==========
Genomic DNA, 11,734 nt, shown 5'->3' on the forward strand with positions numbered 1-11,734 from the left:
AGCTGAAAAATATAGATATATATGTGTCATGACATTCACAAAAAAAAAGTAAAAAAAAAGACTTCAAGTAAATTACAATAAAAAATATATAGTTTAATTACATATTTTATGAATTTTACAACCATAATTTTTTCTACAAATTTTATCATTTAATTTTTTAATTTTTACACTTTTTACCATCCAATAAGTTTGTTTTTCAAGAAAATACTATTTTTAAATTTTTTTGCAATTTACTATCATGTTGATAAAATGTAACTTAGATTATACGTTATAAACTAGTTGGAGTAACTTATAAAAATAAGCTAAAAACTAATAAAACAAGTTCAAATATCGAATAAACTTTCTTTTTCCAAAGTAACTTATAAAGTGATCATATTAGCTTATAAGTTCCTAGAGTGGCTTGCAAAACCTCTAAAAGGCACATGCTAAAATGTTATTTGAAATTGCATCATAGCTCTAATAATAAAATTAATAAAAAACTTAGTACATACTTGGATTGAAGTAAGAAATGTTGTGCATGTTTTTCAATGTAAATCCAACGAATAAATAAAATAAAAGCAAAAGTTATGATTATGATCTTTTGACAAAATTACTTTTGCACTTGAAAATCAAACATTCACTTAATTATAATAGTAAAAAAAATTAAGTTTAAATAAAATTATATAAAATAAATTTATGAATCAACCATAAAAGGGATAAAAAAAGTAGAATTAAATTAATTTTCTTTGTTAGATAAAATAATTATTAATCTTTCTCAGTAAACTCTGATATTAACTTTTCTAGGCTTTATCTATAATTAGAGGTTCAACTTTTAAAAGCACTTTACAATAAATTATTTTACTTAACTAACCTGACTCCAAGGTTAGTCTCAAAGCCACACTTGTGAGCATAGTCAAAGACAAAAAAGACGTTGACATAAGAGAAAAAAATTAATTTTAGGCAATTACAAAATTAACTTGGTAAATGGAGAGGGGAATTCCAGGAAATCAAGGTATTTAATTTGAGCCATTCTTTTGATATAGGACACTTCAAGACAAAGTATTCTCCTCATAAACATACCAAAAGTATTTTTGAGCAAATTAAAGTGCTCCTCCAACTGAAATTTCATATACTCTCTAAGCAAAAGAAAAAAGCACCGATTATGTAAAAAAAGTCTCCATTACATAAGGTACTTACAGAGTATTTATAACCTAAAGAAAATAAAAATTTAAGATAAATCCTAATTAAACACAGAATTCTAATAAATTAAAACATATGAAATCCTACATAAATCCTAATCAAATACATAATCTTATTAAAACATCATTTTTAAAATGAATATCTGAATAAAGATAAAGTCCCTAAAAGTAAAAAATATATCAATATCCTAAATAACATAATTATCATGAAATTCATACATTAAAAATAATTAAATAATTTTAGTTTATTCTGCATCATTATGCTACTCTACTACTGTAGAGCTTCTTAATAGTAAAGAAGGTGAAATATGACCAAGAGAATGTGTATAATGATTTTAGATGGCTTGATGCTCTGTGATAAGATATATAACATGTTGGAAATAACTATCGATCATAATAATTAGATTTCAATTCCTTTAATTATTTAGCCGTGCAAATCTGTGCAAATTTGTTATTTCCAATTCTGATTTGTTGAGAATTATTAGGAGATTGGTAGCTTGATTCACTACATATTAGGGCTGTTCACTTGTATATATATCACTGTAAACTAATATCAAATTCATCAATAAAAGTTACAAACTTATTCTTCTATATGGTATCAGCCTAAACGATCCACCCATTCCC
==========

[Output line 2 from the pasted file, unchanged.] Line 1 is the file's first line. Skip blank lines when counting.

AGCTGAAAAATATAGATATATATGTGTCATGACATTCACAAAAAAAAAGTAAAAAAAAAGACTTCAAGTAAATTACAATAAAAAATATATAGTTTAATTACATATTTTATGAATTTTACAACCATAATTTTTTCTACAAATTTTATCATTTAATTTTTTAATTTTTACACTTTTTACCATCCAATAAGTTTGTTTTTCAAGAAAATACTATTTTTAAATTTTTTTGCAATTTACTATCATGTTGATAAAATGTAACTTAGATTATACGTTATAAACTAGTTGGAGTAACTTATAAAAATAAGCTAAAAACTAATAAAACAAGTTCAAATATCGAATAAACTTTCTTTTTCCAAAGTAACTTATAAAGTGATCATATTAGCTTATAAGTTCCTAGAGTGGCTTGCAAAACCTCTAAAAGGCACATGCTAAAATGTTATTTGAAATTGCATCATAGCTCTAATAATAAAATTAATAAAAAACTTAGTACATACTTGGATTGAAGTAAGAAATGTTGTGCATGTTTTTCAATGTAAATCCAACGAATAAATAAAATAAAAGCAAAAGTTATGATTATGATCTTTTGACAAAATTACTTTTGCACTTGAAAATCAAACATTCACTTAATTATAATAGTAAAAAAAATTAAGTTTAAATAAAATTATATAAAATAAATTTATGAATCAACCATAAAAGGGATAAAAAAAGTAGAATTAAATTAATTTTCTTTGTTAGATAAAATAATTATTAATCTTTCTCAGTAAACTCTGATATTAACTTTTCTAGGCTTTATCTATAATTAGAGGTTCAACTTTTAAAAGCACTTTACAATAAATTATTTTACTTAACTAACCTGACTCCAAGGTTAGTCTCAAAGCCACACTTGTGAGCATAGTCAAAGACAAAAAAGACGTTGACATAAGAGAAAAAAATTAATTTTAGGCAATTACAAAATTAACTTGGTAAATGGAGAGGGGAATTCCAGGAAATCAAGGTATTTAATTTGAGCCATTCTTTTGATATAGGACACTTCAAGACAAAGTATTCTCCTCATAAACATACCAAAAGTATTTTTGAGCAAATTAAAGTGCTCCTCCAACTGAAATTTCATATACTCTCTAAGCAAAAGAAAAAAGCACCGATTATGTAAAAAAAGTCTCCATTACATAAGGTACTTACAGAGTATTTATAACCTAAAGAAAATAAAAATTTAAGATAAATCCTAATTAAACACAGAATTCTAATAAATTAAAACATATGAAATCCTACATAAATCCTAATCAAATACATAATCTTATTAAAACATCATTTTTAAAATGAATATCTGAATAAAGATAAAGTCCCTAAAAGTAAAAAATATATCAATATCCTAAATAACATAATTATCATGAAATTCATACATTAAAAATAATTAAATAATTTTAGTTTATTCTGCATCATTATGCTACTCTACTACTGTAGAGCTTCTTAATAGTAAAGAAGGTGAAATATGACCAAGAGAATGTGTATAATGATTTTAGATGGCTTGATGCTCTGTGATAAGATATATAACATGTTGGAAATAACTATCGATCATAATAATTAGATTTCAATTCCTTTAATTATTTAGCCGTGCAAATCTGTGCAAATTTGTTATTTCCAATTCTGATTTGTTGAGAATTATTAGGAGATTGGTAGCTTGATTCACTACATATTAGGGCTGTTCACTTGTATATATATCACTGTAAACTAATATCAAATTCATCAATAAAAGTTACAAACTTATTCTTCTATATGGTATCAGCCTAAACGATCCACCCATTCCC